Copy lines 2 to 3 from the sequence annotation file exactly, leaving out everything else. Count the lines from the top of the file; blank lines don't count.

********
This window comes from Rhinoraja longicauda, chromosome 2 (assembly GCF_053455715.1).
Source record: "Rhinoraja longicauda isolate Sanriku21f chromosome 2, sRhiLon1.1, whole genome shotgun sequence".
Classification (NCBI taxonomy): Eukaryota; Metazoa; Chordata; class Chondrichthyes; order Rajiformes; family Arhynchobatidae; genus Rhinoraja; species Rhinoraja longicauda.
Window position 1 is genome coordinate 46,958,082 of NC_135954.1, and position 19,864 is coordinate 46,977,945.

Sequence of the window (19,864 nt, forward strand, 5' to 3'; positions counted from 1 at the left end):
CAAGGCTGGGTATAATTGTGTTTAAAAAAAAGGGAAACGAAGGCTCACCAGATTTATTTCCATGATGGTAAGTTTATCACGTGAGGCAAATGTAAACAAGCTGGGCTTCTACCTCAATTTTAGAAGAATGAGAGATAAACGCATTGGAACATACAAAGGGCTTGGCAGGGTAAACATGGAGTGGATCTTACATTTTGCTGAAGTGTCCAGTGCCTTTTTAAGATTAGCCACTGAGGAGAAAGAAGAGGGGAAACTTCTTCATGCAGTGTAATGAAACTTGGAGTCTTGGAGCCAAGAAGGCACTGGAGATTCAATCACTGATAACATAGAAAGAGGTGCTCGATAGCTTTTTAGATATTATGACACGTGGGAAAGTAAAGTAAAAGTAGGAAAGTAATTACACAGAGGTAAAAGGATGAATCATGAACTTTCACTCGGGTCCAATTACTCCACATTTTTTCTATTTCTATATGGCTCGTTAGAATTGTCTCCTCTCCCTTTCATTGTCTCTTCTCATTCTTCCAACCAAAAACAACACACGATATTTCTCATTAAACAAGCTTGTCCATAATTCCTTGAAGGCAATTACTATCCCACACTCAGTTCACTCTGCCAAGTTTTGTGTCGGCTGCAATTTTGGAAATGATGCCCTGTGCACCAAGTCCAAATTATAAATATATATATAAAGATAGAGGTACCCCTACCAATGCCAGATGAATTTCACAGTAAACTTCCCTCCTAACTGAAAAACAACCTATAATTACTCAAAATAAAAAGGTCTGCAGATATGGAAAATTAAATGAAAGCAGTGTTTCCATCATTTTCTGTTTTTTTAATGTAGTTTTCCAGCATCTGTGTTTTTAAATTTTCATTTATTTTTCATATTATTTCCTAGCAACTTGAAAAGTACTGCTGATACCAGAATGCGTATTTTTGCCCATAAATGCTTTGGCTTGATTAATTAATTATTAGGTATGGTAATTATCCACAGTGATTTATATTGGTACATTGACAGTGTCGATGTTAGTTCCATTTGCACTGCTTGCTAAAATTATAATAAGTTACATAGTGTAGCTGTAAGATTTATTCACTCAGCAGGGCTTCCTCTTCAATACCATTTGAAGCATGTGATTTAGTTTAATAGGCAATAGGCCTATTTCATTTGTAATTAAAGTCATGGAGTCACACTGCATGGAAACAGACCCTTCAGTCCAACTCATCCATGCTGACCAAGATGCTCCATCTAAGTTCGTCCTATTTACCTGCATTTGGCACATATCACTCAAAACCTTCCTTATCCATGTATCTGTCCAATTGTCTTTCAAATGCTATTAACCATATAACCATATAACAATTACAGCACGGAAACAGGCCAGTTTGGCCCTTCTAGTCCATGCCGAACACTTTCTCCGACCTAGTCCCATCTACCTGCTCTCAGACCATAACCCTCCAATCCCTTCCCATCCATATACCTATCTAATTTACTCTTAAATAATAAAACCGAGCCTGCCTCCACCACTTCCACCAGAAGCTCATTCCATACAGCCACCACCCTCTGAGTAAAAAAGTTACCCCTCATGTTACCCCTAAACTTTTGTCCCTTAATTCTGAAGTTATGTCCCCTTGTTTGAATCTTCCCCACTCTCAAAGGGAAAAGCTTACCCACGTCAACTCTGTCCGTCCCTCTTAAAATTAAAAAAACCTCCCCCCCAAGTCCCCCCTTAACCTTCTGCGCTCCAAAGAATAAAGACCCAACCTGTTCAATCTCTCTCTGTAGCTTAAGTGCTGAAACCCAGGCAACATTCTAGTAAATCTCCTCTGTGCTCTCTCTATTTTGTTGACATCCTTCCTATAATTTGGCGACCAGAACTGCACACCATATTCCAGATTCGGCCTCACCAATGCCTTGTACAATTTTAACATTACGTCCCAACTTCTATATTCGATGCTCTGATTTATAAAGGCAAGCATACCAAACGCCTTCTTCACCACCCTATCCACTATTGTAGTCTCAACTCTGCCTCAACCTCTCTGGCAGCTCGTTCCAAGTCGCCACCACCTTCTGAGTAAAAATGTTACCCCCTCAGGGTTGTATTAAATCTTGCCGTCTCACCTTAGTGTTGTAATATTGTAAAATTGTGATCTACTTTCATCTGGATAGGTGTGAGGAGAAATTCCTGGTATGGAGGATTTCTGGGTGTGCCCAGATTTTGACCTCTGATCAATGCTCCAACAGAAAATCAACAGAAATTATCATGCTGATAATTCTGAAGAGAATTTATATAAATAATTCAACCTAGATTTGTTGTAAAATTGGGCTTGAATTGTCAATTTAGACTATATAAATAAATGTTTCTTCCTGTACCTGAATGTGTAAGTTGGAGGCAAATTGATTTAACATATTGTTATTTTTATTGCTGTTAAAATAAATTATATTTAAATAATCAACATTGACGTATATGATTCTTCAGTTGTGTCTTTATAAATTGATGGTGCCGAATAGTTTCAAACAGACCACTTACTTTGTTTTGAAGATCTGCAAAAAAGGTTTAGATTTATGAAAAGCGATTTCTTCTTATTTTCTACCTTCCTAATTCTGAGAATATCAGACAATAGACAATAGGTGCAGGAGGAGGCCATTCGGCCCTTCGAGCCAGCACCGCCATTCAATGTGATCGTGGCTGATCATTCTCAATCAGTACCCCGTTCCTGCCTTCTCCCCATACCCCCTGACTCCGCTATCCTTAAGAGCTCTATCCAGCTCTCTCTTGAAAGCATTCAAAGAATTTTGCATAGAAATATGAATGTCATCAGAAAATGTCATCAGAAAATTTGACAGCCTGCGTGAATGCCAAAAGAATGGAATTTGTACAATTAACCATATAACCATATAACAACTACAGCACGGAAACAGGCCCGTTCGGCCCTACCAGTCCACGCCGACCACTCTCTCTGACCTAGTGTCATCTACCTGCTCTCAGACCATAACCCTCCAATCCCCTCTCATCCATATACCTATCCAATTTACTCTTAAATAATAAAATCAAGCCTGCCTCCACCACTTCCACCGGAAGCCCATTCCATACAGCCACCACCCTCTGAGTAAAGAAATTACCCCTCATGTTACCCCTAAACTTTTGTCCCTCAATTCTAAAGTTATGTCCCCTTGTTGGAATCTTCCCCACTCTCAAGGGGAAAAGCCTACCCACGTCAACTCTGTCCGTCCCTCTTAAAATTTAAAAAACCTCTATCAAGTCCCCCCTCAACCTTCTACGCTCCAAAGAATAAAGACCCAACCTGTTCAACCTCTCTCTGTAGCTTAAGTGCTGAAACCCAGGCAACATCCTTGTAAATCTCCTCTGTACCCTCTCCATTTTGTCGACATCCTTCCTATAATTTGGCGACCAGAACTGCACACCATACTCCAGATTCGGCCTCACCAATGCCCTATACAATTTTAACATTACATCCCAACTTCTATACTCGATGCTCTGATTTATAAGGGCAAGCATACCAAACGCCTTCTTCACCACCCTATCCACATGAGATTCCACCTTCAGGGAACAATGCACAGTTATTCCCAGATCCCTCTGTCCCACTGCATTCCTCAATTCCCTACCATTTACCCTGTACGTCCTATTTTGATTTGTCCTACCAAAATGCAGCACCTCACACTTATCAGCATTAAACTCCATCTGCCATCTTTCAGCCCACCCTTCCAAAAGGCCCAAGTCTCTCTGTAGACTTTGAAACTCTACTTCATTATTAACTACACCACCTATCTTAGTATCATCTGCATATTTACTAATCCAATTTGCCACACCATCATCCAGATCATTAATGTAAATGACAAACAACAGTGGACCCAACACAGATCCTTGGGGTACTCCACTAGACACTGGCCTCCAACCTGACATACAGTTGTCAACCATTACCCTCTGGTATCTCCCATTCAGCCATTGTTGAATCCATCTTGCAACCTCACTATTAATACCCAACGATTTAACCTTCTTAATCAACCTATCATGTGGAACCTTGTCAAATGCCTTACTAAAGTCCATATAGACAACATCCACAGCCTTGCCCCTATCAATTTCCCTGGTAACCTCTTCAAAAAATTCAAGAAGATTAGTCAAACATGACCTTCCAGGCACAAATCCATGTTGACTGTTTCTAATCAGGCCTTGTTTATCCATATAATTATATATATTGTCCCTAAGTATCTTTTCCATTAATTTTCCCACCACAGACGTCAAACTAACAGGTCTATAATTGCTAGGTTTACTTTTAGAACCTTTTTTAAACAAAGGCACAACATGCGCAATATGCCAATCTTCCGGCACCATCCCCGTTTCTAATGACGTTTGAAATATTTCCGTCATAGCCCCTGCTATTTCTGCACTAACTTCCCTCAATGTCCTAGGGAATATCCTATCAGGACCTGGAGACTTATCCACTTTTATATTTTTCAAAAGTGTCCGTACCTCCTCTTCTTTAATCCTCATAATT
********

Source record: "Rhinoraja longicauda isolate Sanriku21f chromosome 2, sRhiLon1.1, whole genome shotgun sequence".
Classification (NCBI taxonomy): Eukaryota; Metazoa; Chordata; class Chondrichthyes; order Rajiformes; family Arhynchobatidae; genus Rhinoraja; species Rhinoraja longicauda.